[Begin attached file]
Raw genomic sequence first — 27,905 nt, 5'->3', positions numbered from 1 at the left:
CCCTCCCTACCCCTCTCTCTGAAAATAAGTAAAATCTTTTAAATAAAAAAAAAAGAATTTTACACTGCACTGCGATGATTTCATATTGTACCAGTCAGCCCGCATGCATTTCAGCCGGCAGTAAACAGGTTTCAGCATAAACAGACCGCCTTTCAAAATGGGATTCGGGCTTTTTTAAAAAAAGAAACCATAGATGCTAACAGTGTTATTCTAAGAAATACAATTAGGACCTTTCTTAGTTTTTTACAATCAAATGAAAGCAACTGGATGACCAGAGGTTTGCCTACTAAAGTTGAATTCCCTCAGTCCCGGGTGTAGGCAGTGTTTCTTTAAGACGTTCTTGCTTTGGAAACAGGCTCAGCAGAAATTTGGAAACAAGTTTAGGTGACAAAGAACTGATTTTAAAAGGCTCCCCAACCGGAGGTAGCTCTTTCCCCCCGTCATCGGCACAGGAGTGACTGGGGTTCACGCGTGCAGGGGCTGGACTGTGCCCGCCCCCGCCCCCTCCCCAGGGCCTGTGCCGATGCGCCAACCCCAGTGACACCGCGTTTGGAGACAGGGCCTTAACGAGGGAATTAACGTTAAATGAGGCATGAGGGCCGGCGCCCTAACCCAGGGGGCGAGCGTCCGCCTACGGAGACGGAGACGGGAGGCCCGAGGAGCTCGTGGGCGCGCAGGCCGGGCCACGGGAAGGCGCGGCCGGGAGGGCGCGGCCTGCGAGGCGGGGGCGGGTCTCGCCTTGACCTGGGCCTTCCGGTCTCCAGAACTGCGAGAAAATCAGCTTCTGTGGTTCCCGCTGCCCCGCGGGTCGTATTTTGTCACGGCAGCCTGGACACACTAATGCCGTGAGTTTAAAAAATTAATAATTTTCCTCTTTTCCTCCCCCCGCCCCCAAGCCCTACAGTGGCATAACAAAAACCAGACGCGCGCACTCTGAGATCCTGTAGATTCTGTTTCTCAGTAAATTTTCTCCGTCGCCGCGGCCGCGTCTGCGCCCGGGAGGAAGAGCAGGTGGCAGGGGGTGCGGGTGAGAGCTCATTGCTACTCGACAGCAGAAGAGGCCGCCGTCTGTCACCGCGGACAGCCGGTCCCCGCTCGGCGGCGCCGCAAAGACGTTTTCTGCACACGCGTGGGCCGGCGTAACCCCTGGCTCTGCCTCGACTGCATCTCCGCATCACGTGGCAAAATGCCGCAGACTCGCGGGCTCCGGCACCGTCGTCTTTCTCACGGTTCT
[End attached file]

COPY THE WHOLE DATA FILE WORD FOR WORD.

Raw genomic sequence first — 27,905 nt, 5'->3', positions numbered from 1 at the left:
CCCTCCCTACCCCTCTCTCTGAAAATAAGTAAAATCTTTTAAATAAAAAAAAAAGAATTTTACACTGCACTGCGATGATTTCATATTGTACCAGTCAGCCCGCATGCATTTCAGCCGGCAGTAAACAGGTTTCAGCATAAACAGACCGCCTTTCAAAATGGGATTCGGGCTTTTTTAAAAAAAGAAACCATAGATGCTAACAGTGTTATTCTAAGAAATACAATTAGGACCTTTCTTAGTTTTTTACAATCAAATGAAAGCAACTGGATGACCAGAGGTTTGCCTACTAAAGTTGAATTCCCTCAGTCCCGGGTGTAGGCAGTGTTTCTTTAAGACGTTCTTGCTTTGGAAACAGGCTCAGCAGAAATTTGGAAACAAGTTTAGGTGACAAAGAACTGATTTTAAAAGGCTCCCCAACCGGAGGTAGCTCTTTCCCCCCGTCATCGGCACAGGAGTGACTGGGGTTCACGCGTGCAGGGGCTGGACTGTGCCCGCCCCCGCCCCCTCCCCAGGGCCTGTGCCGATGCGCCAACCCCAGTGACACCGCGTTTGGAGACAGGGCCTTAACGAGGGAATTAACGTTAAATGAGGCATGAGGGCCGGCGCCCTAACCCAGGGGGCGAGCGTCCGCCTACGGAGACGGAGACGGGAGGCCCGAGGAGCTCGTGGGCGCGCAGGCCGGGCCACGGGAAGGCGCGGCCGGGAGGGCGCGGCCTGCGAGGCGGGGGCGGGTCTCGCCTTGACCTGGGCCTTCCGGTCTCCAGAACTGCGAGAAAATCAGCTTCTGTGGTTCCCGCTGCCCCGCGGGTCGTATTTTGTCACGGCAGCCTGGACACACTAATGCCGTGAGTTTAAAAAATTAATAATTTTCCTCTTTTCCTCCCCCCGCCCCCAAGCCCTACAGTGGCATAACAAAAACCAGACGCGCGCACTCTGAGATCCTGTAGATTCTGTTTCTCAGTAAATTTTCTCCGTCGCCGCGGCCGCGTCTGCGCCCGGGAGGAAGAGCAGGTGGCAGGGGGTGCGGGTGAGAGCTCATTGCTACTCGACAGCAGAAGAGGCCGCCGTCTGTCACCGCGGACAGCCGGTCCCCGCTCGGCGGCGCCGCAAAGACGTTTTCTGCACACGCGTGGGCCGGCGTAACCCCTGGCTCTGCCTCGACTGCATCTCCGCATCACGTGGCAAAATGCCGCAGACTCGCGGGCTCCGGCACCGTCGTCTTTCTCACGGTTCT